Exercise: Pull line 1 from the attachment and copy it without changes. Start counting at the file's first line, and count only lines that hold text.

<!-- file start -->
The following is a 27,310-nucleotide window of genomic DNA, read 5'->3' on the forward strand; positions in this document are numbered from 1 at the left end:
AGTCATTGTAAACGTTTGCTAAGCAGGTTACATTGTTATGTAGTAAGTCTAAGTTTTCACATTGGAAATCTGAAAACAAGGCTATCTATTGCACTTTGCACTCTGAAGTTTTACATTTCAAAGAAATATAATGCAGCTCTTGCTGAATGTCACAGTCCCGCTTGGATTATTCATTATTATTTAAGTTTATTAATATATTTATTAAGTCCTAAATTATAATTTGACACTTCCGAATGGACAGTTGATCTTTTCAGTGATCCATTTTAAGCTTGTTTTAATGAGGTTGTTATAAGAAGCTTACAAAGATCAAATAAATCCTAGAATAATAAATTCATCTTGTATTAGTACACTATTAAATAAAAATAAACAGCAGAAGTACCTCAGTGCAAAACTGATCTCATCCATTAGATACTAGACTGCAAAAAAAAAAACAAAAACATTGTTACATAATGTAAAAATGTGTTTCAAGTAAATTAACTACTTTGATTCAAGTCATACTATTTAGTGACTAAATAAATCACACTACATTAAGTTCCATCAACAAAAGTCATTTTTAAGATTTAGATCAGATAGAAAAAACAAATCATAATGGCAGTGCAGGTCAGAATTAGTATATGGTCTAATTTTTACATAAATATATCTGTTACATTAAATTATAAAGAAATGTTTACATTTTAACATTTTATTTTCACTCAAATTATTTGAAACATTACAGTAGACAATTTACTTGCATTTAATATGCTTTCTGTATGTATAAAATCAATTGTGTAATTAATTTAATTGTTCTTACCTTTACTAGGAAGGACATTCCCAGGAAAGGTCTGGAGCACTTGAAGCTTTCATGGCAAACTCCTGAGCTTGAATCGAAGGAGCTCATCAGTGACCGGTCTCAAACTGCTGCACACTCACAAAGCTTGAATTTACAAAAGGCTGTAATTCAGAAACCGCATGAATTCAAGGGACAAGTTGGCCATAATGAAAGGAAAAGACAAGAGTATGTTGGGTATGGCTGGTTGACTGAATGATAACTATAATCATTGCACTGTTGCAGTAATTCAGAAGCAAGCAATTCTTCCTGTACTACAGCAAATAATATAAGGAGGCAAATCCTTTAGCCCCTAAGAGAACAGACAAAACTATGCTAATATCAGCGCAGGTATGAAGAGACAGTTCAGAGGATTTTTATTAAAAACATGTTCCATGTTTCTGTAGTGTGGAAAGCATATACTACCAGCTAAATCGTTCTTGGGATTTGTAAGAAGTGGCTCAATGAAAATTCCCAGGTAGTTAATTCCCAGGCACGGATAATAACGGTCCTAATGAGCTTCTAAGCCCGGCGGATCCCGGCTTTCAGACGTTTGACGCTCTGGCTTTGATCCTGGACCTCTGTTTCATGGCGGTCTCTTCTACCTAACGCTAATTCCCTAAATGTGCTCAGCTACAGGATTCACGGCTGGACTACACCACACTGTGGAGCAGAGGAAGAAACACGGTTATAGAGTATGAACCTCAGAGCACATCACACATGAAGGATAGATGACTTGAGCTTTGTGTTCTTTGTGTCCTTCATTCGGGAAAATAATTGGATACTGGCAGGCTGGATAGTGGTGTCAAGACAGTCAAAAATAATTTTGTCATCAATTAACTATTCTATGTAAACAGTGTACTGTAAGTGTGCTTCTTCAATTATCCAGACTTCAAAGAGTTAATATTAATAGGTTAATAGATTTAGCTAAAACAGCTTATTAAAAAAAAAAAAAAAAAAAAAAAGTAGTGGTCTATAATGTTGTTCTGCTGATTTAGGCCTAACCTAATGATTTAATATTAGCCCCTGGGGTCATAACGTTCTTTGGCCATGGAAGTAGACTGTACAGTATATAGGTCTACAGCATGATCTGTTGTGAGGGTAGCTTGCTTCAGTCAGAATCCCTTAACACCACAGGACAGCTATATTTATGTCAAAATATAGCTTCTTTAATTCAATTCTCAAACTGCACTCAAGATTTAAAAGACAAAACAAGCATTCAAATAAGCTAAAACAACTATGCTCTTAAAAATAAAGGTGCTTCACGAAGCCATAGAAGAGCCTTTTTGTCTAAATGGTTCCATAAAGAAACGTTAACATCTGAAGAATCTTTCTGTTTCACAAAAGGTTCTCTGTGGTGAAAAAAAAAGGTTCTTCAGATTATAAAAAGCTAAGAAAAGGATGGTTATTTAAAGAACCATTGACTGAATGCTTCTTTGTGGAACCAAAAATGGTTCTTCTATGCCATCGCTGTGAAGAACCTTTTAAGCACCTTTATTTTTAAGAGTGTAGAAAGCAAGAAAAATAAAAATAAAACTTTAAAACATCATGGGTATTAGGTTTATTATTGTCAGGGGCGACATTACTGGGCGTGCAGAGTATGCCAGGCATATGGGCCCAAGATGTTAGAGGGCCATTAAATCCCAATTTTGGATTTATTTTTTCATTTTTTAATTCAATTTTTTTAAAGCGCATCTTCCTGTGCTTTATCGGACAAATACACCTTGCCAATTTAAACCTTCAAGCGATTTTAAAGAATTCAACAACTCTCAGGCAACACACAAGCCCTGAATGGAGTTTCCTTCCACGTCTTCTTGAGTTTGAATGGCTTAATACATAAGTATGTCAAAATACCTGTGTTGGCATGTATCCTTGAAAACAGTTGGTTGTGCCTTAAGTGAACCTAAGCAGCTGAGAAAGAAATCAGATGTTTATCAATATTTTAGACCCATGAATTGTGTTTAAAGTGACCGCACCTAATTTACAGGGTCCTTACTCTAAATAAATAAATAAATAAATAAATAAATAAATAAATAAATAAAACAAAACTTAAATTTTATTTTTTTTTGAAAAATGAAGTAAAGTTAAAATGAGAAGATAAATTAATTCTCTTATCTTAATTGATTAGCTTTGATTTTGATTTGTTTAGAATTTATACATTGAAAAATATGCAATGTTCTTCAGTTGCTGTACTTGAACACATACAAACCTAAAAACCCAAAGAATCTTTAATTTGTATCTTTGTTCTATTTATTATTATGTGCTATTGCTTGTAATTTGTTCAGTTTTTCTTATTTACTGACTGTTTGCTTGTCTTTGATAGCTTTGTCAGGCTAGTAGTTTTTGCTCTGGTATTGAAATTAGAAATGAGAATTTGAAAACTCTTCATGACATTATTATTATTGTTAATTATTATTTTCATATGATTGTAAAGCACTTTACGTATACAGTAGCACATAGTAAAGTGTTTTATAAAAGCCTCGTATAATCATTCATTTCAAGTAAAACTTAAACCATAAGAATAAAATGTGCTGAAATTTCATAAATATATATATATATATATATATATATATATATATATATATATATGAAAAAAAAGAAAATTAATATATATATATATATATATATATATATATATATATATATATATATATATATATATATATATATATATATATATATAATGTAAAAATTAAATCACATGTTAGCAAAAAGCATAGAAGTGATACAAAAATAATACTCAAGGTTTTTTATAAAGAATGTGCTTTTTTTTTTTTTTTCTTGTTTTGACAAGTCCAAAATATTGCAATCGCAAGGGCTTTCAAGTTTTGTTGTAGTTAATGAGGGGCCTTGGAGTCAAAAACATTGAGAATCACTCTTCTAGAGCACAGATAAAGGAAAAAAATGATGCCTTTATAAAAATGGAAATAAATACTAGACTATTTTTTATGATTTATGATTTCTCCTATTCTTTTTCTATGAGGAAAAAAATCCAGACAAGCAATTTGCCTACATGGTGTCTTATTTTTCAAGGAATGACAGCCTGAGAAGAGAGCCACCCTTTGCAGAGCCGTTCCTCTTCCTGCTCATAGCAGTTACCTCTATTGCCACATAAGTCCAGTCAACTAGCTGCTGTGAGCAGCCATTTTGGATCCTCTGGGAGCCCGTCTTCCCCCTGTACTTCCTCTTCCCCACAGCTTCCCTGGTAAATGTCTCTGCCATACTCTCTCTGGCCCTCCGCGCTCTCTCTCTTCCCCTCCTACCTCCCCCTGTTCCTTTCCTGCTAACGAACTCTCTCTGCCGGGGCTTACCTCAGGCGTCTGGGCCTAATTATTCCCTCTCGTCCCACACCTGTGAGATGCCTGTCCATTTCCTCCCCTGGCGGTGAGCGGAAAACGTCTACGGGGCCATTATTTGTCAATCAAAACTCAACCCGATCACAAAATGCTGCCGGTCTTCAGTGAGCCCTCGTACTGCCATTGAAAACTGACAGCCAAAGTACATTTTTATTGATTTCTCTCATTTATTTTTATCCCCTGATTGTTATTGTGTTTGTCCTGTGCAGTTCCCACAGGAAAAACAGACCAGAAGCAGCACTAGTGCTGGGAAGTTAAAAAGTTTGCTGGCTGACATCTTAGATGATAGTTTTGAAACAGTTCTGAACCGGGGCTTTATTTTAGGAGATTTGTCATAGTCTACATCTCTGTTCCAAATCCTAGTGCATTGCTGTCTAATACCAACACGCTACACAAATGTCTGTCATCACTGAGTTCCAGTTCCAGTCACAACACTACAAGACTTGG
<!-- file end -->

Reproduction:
The following is a 27,310-nucleotide window of genomic DNA, read 5'->3' on the forward strand; positions in this document are numbered from 1 at the left end: